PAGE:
Public transport is becoming a staple in many people’s lives, and that is a good thing; public transport increases city investment by moving people more efficiently around the country, and, crucially, is better for the environment.
One bus-full of passengers is about 30 less cars on the streets, and that helps with noise, air and environmental pollution.
However, this writer has some questions to ask about public transport, specifically the cost. Is it even worth it, forking out your cash on public transport versus owning a car? Considering the recent decision to increase rail tickets (again), we have to review our options.
Now, don’t misunderstand my position, for that I shall be clear: I am not reliant on public transport, having the good fortune to own a car. However, I do rely on public transport at times, be that travelling around the country by train, or forsaking the car and taking a bus.
The question of the worth of public transport came to me on a day trip to Dundee.
I had been tossing with the idea of driving to Dundee instead of getting the train. After all, it wasn’t a long drive, but surely the train was much more worthwhile.
I regret to say, I was wrong.
One return ticket to Dundee from Stirling is over £21. With a railcard, you cut that down to about £14.
On cost of travel alone, the car wins hands down. I calculated that, driving a car with an economy of 50MPG to Dundee and back would cost you a grand total of around £11 with current fuel prices.
Furthermore, more often than not on an early morning train until just after 9am, space is not exactly abundant.
One train to Edinburgh from Stirling will be jam-packed by the time it leaves Stirling, and people will be turned away as early as Larbert.
Compare that with a car, and you are sitting in comfort with your favourite mix-tape flowing out of the windows.
However, we have to consider some other factors, foremost is car parking.
Car parking in a city can be both difficult and very expensive for the day. Parking in Dundee’s Marketgait NCP will cost just over £8 from 9am to 5pm.
That takes the total cost of your journey to about £19, which still beats the full price of a train ticket.
However, put this to a city like Edinburgh, and a seven-hour parking ticket at the OMNI Centre will cost £13.50 (the next time period of 12 hours is £18).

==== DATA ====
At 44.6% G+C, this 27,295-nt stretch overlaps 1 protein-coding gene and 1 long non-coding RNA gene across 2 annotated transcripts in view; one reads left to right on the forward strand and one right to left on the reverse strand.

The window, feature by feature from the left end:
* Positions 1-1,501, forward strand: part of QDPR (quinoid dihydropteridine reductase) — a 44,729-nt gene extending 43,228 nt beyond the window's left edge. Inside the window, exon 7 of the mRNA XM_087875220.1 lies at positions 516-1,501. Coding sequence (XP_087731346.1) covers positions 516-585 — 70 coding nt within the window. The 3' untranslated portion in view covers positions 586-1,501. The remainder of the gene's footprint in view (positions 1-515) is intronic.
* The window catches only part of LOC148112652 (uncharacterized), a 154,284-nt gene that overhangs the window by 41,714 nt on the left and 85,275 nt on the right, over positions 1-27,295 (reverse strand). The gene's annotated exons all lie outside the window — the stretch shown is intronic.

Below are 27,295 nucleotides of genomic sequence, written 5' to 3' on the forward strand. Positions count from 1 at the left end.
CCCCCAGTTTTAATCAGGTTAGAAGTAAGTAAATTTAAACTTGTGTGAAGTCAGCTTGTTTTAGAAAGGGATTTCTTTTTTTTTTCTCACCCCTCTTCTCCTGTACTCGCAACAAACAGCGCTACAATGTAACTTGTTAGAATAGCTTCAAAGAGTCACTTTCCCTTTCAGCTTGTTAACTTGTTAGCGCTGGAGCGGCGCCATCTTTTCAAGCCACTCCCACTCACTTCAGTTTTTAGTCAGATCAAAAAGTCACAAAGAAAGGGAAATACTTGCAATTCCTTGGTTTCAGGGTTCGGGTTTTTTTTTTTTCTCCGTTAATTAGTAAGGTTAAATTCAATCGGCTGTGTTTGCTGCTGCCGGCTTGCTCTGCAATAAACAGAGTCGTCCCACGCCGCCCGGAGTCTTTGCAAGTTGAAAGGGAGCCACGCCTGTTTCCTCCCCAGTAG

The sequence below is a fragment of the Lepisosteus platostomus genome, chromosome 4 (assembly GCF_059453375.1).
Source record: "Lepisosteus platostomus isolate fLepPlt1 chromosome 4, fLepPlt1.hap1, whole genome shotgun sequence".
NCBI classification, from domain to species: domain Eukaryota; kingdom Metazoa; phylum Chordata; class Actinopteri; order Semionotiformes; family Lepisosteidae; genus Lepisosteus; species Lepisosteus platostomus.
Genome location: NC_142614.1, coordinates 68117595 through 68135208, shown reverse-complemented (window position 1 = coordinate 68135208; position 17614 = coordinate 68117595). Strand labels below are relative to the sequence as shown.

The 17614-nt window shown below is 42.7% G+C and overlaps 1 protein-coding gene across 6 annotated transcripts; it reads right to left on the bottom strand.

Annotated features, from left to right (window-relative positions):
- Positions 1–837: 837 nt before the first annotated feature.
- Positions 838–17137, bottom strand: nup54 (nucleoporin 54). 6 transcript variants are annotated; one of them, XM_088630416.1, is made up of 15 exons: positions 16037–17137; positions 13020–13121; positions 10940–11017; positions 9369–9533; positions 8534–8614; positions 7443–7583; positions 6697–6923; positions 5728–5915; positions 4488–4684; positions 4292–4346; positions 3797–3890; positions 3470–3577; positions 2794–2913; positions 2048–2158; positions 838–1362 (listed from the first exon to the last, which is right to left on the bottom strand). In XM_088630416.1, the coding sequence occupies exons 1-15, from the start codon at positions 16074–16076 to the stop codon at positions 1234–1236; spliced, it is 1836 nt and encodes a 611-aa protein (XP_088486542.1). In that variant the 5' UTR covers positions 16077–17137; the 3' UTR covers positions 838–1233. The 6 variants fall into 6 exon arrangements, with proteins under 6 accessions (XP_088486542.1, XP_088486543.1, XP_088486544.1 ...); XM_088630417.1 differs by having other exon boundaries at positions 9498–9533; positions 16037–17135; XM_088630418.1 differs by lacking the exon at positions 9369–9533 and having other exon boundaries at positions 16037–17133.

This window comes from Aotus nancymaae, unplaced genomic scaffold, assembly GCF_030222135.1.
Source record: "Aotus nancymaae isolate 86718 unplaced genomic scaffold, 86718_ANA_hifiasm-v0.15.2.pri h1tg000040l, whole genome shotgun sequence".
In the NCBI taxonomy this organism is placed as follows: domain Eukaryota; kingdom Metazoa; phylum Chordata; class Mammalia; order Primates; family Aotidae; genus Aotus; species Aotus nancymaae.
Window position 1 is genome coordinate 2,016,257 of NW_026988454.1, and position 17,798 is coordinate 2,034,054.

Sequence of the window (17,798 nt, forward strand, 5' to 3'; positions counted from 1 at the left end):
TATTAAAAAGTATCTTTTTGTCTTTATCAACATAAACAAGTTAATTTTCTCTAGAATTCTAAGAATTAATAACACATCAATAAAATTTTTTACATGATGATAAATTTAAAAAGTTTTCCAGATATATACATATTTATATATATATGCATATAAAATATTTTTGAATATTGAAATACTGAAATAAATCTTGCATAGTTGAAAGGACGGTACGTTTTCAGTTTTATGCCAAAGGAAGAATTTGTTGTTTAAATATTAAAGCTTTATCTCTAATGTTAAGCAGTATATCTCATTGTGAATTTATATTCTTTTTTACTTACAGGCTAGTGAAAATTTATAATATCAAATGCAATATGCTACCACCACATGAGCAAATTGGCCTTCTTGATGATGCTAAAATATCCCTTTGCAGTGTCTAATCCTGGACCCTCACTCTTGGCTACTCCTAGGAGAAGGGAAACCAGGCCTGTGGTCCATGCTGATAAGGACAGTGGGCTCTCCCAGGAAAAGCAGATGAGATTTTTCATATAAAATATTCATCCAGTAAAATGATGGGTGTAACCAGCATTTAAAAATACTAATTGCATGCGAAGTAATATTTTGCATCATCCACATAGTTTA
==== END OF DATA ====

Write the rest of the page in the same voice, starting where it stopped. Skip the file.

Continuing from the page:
Think NCP is cheaper? Think again: 9am to 5pm will set you back a whopping £28.
So, in that sense, there is a lot to be said for trains at the very least. However, it is through no real merit of their own.
Travelling by car can often be comparable to travelling by road. One stark figure I found was the costs of £3516 for a year-long ticket to Dundee from Stirling.
That equates to 324 journeys by car. Three-hundred and twenty-four. For starters, I doubt anyone would travel by train to Dundee 324 times in a year, but this also highlights the issue that actually travelling by car is almost comparable in these terms.
And we haven’t even gotten to buses yet.
I live in Tillicoultry, out in Clackmannanshire. Last time I travelled by First bus, with a return to Stirling, it cost over £6.
That isn’t the worst of it. I once travelled from Stirling to Alva (a town three miles from where I live) for about £5. To then travel from Alva to Tillicoultry did not cost a logical £1, but over £3.
The problem I have, personally, with public transport, is that it is becoming more expensive to travel by rail and bus for a service which is criticised for being slow, busy, late and uncomfortable.
Nevertheless, we do not see the half of it in Scotland compared with English prices, with some season tickets costing into the tens of thousands.
Now, this comparison is all well and good, but one must remember the costs of running a car: fuel, tax, insurance, service, MOT and repairs.
Those costs add up to a significant amount, not to mention the cost of purchasing the car in the first place.
This sets the car a long way back when comparing with public transport. Even if you describe the car as an asset to you, it is still an expensive one.
The verdict? Well, during this article I set out my hypothesis: I am sometimes grudgingly purchasing a rail ticket when the price of £21 pops up.
However, I think if every time I got in my car I got an update on my dashboard informing me of how much each journey cost me, including all of the factors I have mentioned above, I would have a different opinion.
Public transport is frustrating and can be costly, but for some it is the only option, and the most financially efficient means of travel.
And it is certainly more environmentally friendly, and that is the crux of the debate for me at times.
Until cars become more affordable, easier to maintain, cheaper and more efficient to fuel, and environmentally friendly then I feel the bus and the train will stay ahead in the race.
But, as we have seen, not by a country mile.